Parks commission plays it safe on legality of drones

GENESEE COUNTY — The Genesee County Parks Commission appeared to be in ‘play it safe’ mode when it comes to operation of privately-owned drones in the 11,000-acre park system last week, despite being told by citizen operators that their current restrictions and ordinances are in violation of state law.

Following public comment, Chairman Joe Krapohl said they are still looking to gather the data on drone operations.

He added they will take the information provided in public comment under consideration and added, “…but it’s this body that decides where we go with that, we’re not dictated by members of the public on what they want or per se what their wishes are…we look at what’s best for all of our users in the parks.”

Park’s Director Barry June said their rules have been reviewed by legal counsel and were approved by the Genesee County Board of Commissioners Jan. 23.

Jason Harrison, a Federal Aviation Authority (FAA) certified commercial drone pilot out of Lapeer County, addressed the board. He complimented the parks system as one of the nicest parks systems in the state and said because of the great parks, the drone ordinance needs to be addressed soon.

Harrison also instructs police and military in becoming certified drone pilots and works with at least one attorney who specializes in aviation law. He advised the board their ordinance is in direct violation of state law which forbids local units of government from acting or enforcing any unmanned aircraft or drone regulations.

He said there is an exception for drones the county itself operates. MCL 259.305, the Unmanned Aircraft System act which states “Except as expressly authorized by statute, a political subdivision shall not enact or enforce an ordinance or resolution that regulates the ownership or operation of unmanned aircraft or otherwise engage in the regulation of the ownership or operation of unmanned aircraft.”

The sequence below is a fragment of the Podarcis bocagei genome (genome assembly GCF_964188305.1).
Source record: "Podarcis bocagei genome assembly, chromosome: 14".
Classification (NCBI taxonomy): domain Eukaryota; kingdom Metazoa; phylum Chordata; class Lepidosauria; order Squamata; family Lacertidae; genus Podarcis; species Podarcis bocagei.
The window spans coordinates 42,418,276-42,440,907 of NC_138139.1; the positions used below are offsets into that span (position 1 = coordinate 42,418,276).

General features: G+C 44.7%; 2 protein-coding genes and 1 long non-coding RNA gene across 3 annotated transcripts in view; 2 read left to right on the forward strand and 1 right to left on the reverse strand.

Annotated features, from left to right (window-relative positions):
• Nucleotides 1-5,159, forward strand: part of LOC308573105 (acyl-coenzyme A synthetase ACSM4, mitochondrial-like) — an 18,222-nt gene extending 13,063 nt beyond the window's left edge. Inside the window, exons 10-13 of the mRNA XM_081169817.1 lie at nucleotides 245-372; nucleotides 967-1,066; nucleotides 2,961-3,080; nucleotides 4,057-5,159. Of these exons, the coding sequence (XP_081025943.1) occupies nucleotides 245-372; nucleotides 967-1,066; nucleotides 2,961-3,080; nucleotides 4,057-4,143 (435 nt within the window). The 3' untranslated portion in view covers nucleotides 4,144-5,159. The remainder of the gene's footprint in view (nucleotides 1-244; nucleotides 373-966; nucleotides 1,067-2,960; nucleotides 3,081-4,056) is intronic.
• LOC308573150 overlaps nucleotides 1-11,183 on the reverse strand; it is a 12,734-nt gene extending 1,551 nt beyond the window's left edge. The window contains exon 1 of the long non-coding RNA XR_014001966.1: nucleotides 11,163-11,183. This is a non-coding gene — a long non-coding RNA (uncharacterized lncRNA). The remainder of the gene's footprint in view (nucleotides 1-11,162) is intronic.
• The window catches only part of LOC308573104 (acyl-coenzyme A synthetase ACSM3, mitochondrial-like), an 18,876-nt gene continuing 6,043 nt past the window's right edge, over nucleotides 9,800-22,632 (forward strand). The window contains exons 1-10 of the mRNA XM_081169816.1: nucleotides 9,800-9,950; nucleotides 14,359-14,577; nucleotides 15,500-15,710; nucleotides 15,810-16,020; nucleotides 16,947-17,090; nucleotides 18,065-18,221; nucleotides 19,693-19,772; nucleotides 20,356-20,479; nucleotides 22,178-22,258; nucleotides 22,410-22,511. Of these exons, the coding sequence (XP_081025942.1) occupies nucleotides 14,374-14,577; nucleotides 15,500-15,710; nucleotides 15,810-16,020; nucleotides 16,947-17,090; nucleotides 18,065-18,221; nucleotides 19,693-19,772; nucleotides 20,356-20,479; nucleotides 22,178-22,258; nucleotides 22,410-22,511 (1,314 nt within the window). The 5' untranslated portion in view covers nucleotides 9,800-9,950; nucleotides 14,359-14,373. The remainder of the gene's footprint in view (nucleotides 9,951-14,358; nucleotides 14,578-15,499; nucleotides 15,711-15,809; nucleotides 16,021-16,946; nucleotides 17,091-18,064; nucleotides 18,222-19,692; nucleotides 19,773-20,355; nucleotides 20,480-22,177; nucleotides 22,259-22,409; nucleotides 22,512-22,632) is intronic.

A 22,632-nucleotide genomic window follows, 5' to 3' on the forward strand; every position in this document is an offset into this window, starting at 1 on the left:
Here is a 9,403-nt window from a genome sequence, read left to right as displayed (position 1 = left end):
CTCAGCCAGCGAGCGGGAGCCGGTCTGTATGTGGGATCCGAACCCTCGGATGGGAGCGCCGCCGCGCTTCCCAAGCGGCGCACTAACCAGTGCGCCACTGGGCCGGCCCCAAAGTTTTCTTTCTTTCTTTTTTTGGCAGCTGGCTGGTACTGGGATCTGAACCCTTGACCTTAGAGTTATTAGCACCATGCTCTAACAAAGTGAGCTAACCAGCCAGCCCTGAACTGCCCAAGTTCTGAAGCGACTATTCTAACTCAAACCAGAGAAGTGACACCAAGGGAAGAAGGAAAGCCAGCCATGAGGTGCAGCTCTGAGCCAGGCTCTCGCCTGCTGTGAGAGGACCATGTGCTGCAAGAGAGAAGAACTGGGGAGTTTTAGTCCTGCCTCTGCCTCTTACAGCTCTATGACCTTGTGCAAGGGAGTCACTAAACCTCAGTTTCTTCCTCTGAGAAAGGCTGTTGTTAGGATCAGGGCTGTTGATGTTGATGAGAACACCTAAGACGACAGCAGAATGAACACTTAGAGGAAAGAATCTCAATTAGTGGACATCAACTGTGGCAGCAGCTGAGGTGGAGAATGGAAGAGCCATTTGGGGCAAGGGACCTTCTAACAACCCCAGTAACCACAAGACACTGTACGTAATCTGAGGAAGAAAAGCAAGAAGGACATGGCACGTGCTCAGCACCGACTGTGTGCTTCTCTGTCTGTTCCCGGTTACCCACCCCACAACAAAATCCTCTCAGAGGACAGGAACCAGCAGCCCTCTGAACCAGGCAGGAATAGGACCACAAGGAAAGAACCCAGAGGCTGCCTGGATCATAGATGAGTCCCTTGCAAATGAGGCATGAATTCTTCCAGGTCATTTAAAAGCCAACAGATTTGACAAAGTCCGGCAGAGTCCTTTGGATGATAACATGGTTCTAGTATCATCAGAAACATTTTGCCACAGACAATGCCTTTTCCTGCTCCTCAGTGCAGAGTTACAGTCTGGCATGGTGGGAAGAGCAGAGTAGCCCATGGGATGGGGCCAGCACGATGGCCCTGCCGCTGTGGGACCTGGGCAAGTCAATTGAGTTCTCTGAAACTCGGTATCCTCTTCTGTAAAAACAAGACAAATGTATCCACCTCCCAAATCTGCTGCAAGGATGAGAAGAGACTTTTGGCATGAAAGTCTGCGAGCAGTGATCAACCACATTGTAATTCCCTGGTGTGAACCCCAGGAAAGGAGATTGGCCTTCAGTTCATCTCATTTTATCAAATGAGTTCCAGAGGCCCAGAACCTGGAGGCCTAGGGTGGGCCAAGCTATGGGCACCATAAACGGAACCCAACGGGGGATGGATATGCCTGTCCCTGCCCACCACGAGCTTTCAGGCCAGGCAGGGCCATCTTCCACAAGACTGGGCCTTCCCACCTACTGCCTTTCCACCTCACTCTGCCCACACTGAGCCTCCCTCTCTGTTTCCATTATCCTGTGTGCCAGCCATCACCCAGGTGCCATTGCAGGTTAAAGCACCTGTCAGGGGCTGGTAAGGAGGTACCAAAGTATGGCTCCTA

The county is currently relying on the second portion of the statute which states “This act does not prohibit a political subdivision from promulgating rules, regulations, and ordinances for the use of unmanned aircraft systems by the political subdivision within the boundaries of the political subdivision.”

June has said in the past they are interpreting this as meaning they can regulate drone use. Krapohl said following the meeting they will be seeking additional legal guidance on the issue in the future. Harrison said they need to decide how they will do this in order to keep their parks police officers from breaking the law and committing federal civil rights offenses by arresting or citing drone operators who are following state law.

Harrison also said the Genesee County Prosecutor, David Leyton has refused to authorize charges against a person parks police arrested for operating a drone last year. He referred the commission to several sources where they can clarify the law.

Genesee County Deputy Chief Assistant Prosecutor John Potbury verified they denied a warrant request from the Genesee County Parks & Recreation for someone’s operation of a “drone” in a county park.

In his email response he said, “There was not probable cause to find the person was in violation of any existing state statute or county ordinance or park rule at the time.”

Joel Muxlow, another certified (Part 107) drone pilot also spoke at the meeting. “Drones are becoming more and more popular every day,” he explained and said regulations are changing every day and also offered to serve as a resource for the board.

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